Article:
What inspired you to write it?

It’s always difficult to answer such a question. When I devise a story (and I think this goes for every storyteller), the story and the characters are what counts. You just need to write that story, there isn’t a reason why. But when then you revise it, and revise it and revise it, themes and meanings start to emerge. And that’s what I suppose you mean by ‘inspiration’. It is something that most of times is hidden to the us writers until we don’t unearth it.
As for Give in to the Feeling, I’ve basically written it twice. Once, before I drafted the trilogy this story is linked to, and once after the trilogy was completely written. The first time, Give in to the Feeling centred around Susie and Blood’s romance and what they had to set themselves against in order to be together.
When I rewrote it four years later, after working with these characters all through that time, the story shifted on Susie and her search for her true self, and how this was triggered by Blood and his attitude toward her.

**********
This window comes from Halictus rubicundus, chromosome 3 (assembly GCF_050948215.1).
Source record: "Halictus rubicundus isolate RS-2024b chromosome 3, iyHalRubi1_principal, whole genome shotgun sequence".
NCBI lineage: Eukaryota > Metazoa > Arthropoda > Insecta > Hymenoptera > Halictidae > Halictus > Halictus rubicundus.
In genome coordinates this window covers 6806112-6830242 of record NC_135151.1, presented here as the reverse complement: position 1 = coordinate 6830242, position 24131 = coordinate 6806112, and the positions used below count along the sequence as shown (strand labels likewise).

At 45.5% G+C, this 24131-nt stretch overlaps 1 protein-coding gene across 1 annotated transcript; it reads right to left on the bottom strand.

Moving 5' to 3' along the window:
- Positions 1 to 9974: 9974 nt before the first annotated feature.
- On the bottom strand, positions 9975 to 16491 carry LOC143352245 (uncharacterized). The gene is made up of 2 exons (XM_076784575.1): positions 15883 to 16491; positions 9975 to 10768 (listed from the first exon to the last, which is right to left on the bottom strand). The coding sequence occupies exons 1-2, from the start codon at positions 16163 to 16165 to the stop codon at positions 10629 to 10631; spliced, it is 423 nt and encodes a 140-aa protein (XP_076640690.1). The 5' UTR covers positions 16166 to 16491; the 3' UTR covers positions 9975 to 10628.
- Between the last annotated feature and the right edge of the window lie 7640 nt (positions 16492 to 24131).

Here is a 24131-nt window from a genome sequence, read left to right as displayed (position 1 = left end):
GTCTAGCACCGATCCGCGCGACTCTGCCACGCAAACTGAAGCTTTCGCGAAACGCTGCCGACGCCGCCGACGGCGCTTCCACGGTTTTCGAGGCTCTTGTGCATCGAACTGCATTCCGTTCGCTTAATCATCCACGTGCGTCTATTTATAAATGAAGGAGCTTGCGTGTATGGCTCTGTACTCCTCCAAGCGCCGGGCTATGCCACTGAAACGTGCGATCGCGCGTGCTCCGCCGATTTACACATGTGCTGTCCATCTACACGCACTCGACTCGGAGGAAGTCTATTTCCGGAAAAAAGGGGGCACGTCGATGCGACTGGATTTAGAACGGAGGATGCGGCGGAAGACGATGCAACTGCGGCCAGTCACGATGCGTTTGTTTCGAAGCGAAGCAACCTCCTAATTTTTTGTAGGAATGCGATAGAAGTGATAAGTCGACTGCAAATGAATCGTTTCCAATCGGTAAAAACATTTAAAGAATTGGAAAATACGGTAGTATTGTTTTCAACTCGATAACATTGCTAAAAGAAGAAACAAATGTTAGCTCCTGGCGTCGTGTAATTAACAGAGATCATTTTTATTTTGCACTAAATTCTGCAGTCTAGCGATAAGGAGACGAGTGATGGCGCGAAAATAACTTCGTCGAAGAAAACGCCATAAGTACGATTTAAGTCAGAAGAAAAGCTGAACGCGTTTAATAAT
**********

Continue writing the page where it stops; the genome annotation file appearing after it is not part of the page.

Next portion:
It was from the beginning a story of self-discovery, which is a theme very close to my heart.

Is it part of a series?
Well, yes. From the beginning, these characters were supposed to be part of a series of stories, though the way the project evolved isn’t what I first envisioned.
At the moment, there’s a trilogy of novels (I call it Ghost Trilogy) which I’m still working on and this novella, Give in to the Feeling, which is a prequel to the trilogy. But I truly love these characters, so I wouldn’t be surprised if I’ll end up writing about them again in the future.

If your latest book was made into a movie, who would you like to play the main characters?

May I choose whoever I want from any time? Because in that case I’ve already cast my characters and if you visit my website, you’ll find their diaries and their pictures.
Anna May Wong would be Susie. Anna was a diva of Hollywood in the 1920s and 1930s and the moment I saw her I knew she would be perfect as Susie. She had her same strong attitude and hunger for a modern life, but she was also still very attached to her parents’ Chinese culture (though Anna was born in the US).